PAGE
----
Elliot Page celebrates first shirtless swim since coming out as trans
25 May 2021, 11:31 | Updated: 28 May 2021, 11:18
Elliot Page publicly came out as a trans man in December 2020.
Elliot Page has taken to his Instagram page to celebrate his first swim since he publicly came out as trans at the end of 2020.
Elliot Page came out as a trans man in a moving statement last December. Taking to social media, he wrote: “I feel lucky to be writing this. To be here. To have arrived at this place in my life. I love that I am trans. And I love that I am queer. And the more I hold myself close and fully embrace who I am, the more I dream, the more my heart grows and the more I thrive."
Since coming out, Elliot has opened up about his identity in an Oprah interview and now he's letting fans into his life on Instagram.
Via Instagram yesterday (May 24), Elliot wrote: "Trans bb’s first swim trunks". He also included the captions "#transjoy" and "#transisbeautiful", alongside a shirtless pic of him rocking his new trunks and flexing his abs.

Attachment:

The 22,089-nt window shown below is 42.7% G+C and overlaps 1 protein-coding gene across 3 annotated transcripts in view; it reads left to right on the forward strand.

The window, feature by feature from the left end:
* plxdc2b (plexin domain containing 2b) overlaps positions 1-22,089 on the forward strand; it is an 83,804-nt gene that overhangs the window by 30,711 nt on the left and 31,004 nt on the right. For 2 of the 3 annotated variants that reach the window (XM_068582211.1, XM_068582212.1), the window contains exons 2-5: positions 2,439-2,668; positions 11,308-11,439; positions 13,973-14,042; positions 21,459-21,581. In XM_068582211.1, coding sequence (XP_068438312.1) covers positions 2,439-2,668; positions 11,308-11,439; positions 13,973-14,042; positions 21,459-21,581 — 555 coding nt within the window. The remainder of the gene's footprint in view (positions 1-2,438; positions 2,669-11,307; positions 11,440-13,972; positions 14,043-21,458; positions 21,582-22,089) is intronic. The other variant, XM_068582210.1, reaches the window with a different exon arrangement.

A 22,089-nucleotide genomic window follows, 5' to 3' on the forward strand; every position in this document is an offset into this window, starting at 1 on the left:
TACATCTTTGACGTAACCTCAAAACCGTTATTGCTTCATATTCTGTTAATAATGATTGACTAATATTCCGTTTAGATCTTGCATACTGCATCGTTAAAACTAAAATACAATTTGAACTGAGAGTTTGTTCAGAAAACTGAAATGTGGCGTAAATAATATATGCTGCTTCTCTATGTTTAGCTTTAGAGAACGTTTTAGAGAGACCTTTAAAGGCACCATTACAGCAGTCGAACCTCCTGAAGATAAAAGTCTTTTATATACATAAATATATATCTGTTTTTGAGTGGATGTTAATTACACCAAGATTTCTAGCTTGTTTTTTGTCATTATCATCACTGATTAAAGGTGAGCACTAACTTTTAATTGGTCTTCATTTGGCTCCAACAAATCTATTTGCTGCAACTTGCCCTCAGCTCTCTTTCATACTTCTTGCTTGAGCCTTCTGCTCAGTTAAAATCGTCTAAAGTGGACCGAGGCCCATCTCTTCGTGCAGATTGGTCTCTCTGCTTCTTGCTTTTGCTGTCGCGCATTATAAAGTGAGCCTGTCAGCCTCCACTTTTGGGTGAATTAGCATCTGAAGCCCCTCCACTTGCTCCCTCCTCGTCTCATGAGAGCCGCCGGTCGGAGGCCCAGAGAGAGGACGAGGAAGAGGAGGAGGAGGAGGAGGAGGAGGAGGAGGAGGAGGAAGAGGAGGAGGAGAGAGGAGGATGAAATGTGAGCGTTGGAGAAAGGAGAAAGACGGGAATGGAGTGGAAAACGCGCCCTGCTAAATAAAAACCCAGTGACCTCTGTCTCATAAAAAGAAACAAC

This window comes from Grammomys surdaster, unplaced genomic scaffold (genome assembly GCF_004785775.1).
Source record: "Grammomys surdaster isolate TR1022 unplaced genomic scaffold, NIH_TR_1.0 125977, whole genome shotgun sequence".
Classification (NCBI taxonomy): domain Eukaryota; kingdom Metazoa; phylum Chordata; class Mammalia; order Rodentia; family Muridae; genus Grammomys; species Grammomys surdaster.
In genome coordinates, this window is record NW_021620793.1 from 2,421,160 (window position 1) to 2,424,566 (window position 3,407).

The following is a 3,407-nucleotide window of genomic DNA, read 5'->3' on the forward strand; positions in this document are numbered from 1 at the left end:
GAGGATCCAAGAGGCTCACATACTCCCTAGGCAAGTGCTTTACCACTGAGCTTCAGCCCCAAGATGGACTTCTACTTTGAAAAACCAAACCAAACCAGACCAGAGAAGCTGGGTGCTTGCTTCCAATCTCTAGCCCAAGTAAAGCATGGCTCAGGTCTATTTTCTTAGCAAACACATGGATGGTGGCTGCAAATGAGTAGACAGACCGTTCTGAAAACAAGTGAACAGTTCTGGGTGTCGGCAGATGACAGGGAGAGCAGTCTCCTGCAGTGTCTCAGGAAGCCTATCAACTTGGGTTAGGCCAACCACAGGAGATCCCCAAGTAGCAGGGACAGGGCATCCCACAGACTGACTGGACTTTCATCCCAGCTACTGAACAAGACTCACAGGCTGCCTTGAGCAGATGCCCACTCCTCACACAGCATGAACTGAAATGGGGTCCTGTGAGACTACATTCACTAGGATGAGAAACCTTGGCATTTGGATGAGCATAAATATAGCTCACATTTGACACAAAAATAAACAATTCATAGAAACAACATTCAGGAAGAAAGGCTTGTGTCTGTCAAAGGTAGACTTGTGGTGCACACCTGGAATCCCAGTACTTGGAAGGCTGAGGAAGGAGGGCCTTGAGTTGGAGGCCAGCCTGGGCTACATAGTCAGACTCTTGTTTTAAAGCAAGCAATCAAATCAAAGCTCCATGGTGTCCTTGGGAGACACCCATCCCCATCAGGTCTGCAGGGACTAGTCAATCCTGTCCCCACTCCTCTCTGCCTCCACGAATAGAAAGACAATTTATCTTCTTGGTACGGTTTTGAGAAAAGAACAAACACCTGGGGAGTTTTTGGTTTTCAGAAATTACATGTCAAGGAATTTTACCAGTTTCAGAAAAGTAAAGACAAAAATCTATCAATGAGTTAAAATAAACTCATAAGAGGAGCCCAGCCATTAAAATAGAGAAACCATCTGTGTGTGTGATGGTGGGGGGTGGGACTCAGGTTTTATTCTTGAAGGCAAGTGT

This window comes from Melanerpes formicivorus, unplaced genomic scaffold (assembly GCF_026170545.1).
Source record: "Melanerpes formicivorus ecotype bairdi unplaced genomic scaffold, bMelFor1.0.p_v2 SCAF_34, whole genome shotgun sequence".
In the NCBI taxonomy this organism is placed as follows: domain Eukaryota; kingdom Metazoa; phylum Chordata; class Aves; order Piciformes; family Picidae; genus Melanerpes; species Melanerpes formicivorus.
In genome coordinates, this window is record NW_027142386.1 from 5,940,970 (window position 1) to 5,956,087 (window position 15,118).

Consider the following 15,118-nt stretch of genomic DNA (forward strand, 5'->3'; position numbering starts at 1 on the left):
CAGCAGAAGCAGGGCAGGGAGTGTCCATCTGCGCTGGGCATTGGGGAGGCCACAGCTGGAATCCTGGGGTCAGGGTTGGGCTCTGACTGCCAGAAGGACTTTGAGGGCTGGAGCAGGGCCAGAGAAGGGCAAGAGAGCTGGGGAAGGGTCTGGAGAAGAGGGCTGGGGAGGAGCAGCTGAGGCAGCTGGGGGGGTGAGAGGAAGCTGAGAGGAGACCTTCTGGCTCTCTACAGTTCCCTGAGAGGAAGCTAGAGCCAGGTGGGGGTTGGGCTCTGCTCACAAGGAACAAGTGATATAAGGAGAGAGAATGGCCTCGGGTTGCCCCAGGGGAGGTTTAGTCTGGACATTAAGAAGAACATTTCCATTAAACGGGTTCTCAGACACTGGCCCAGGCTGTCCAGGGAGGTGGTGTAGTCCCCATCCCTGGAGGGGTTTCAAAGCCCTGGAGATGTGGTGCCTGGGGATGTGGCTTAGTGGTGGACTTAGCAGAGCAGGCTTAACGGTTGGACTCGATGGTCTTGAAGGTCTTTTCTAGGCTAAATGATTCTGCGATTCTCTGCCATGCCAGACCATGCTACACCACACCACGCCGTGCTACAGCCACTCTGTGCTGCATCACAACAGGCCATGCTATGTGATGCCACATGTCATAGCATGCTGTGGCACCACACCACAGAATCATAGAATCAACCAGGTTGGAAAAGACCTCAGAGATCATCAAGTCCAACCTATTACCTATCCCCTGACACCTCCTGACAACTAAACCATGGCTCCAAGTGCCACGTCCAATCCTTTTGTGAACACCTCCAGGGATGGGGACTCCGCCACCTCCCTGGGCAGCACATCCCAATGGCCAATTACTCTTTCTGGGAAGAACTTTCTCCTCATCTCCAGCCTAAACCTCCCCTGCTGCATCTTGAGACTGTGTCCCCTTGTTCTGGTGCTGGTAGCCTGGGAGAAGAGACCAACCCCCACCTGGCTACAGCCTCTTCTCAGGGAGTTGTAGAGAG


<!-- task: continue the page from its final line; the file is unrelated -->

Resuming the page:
Elliot's Umbrella Academy co-stars and fans were quick to comment and celebrate the occasion with him. Emmy Raver-Lampman wrote: "OMG! Yes! and LOOK AT THAT SMILE!!!", Justin Cornwell wrote: "Dude I see why you crushed me on that workout!" and Ritu Arya simply wrote "8 pack".
Earlier this year, Elliot appeared on the cover of Vanity Fair and he opened up to trans journalist Thomas Page McBee about his journey with his gender identity. He said: "All trans people are so different, and my story’s absolutely just my story. But yes, when I was a little kid, absolutely, 100%, I was a boy. I knew I was a boy when I was a toddler. I was writing fake love letters and signing them 'Jason'.
He continued: "Every little aspect of my life, that is who I was, who I am, and who I knew myself to be. I just couldn’t understand when I’d be told, 'No, you’re not. No, you can’t be that when you’re older.' You feel it. Now I’m finally getting myself back to feeling like who I am, and it’s so beautiful and extraordinary, and there’s a grief to it in a way."